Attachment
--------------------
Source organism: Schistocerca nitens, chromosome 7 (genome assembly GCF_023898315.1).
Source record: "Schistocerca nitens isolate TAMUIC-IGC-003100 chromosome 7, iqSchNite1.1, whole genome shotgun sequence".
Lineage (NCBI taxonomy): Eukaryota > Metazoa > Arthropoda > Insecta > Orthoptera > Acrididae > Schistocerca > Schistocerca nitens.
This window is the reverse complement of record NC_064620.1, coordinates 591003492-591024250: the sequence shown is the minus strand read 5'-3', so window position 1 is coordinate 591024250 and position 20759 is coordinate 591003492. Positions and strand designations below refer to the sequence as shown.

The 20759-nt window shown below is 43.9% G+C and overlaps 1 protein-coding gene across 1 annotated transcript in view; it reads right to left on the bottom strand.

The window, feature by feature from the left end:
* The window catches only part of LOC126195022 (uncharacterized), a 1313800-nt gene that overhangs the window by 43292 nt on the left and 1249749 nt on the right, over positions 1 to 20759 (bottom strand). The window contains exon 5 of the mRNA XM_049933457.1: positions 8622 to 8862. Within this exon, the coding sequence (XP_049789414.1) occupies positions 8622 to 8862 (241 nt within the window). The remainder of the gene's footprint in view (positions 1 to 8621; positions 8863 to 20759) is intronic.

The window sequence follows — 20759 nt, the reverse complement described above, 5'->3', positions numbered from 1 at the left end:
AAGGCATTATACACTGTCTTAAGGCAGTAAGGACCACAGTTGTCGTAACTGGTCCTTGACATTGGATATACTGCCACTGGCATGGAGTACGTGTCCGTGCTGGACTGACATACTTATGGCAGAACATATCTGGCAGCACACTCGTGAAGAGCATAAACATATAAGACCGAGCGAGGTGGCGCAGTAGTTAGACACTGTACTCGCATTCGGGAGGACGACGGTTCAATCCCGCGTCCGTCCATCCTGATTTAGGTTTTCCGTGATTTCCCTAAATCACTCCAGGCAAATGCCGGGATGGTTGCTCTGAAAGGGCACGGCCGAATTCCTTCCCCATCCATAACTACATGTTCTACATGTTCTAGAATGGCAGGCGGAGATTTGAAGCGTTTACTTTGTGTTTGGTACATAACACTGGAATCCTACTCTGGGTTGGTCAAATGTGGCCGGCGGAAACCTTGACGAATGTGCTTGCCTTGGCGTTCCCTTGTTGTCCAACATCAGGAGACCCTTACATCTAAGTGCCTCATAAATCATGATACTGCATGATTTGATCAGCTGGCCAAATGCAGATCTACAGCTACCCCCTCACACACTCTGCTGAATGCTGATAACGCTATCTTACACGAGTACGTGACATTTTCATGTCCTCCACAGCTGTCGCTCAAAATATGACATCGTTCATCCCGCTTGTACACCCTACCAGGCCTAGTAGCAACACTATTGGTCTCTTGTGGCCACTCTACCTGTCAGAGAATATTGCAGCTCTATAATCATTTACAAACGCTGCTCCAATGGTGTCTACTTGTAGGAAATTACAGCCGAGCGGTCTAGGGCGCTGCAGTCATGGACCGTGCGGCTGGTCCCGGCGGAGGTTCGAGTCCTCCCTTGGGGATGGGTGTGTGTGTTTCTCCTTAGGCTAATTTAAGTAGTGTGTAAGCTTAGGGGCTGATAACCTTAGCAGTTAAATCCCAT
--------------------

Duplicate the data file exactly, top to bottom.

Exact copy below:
Source organism: Schistocerca nitens, chromosome 7 (genome assembly GCF_023898315.1).
Source record: "Schistocerca nitens isolate TAMUIC-IGC-003100 chromosome 7, iqSchNite1.1, whole genome shotgun sequence".
Lineage (NCBI taxonomy): Eukaryota > Metazoa > Arthropoda > Insecta > Orthoptera > Acrididae > Schistocerca > Schistocerca nitens.
This window is the reverse complement of record NC_064620.1, coordinates 591003492-591024250: the sequence shown is the minus strand read 5'-3', so window position 1 is coordinate 591024250 and position 20759 is coordinate 591003492. Positions and strand designations below refer to the sequence as shown.

The 20759-nt window shown below is 43.9% G+C and overlaps 1 protein-coding gene across 1 annotated transcript in view; it reads right to left on the bottom strand.

The window, feature by feature from the left end:
* The window catches only part of LOC126195022 (uncharacterized), a 1313800-nt gene that overhangs the window by 43292 nt on the left and 1249749 nt on the right, over positions 1 to 20759 (bottom strand). The window contains exon 5 of the mRNA XM_049933457.1: positions 8622 to 8862. Within this exon, the coding sequence (XP_049789414.1) occupies positions 8622 to 8862 (241 nt within the window). The remainder of the gene's footprint in view (positions 1 to 8621; positions 8863 to 20759) is intronic.

The window sequence follows — 20759 nt, the reverse complement described above, 5'->3', positions numbered from 1 at the left end:
AAGGCATTATACACTGTCTTAAGGCAGTAAGGACCACAGTTGTCGTAACTGGTCCTTGACATTGGATATACTGCCACTGGCATGGAGTACGTGTCCGTGCTGGACTGACATACTTATGGCAGAACATATCTGGCAGCACACTCGTGAAGAGCATAAACATATAAGACCGAGCGAGGTGGCGCAGTAGTTAGACACTGTACTCGCATTCGGGAGGACGACGGTTCAATCCCGCGTCCGTCCATCCTGATTTAGGTTTTCCGTGATTTCCCTAAATCACTCCAGGCAAATGCCGGGATGGTTGCTCTGAAAGGGCACGGCCGAATTCCTTCCCCATCCATAACTACATGTTCTACATGTTCTAGAATGGCAGGCGGAGATTTGAAGCGTTTACTTTGTGTTTGGTACATAACACTGGAATCCTACTCTGGGTTGGTCAAATGTGGCCGGCGGAAACCTTGACGAATGTGCTTGCCTTGGCGTTCCCTTGTTGTCCAACATCAGGAGACCCTTACATCTAAGTGCCTCATAAATCATGATACTGCATGATTTGATCAGCTGGCCAAATGCAGATCTACAGCTACCCCCTCACACACTCTGCTGAATGCTGATAACGCTATCTTACACGAGTACGTGACATTTTCATGTCCTCCACAGCTGTCGCTCAAAATATGACATCGTTCATCCCGCTTGTACACCCTACCAGGCCTAGTAGCAACACTATTGGTCTCTTGTGGCCACTCTACCTGTCAGAGAATATTGCAGCTCTATAATCATTTACAAACGCTGCTCCAATGGTGTCTACTTGTAGGAAATTACAGCCGAGCGGTCTAGGGCGCTGCAGTCATGGACCGTGCGGCTGGTCCCGGCGGAGGTTCGAGTCCTCCCTTGGGGATGGGTGTGTGTGTTTCTCCTTAGGCTAATTTAAGTAGTGTGTAAGCTTAGGGGCTGATAACCTTAGCAGTTAAATCCCAT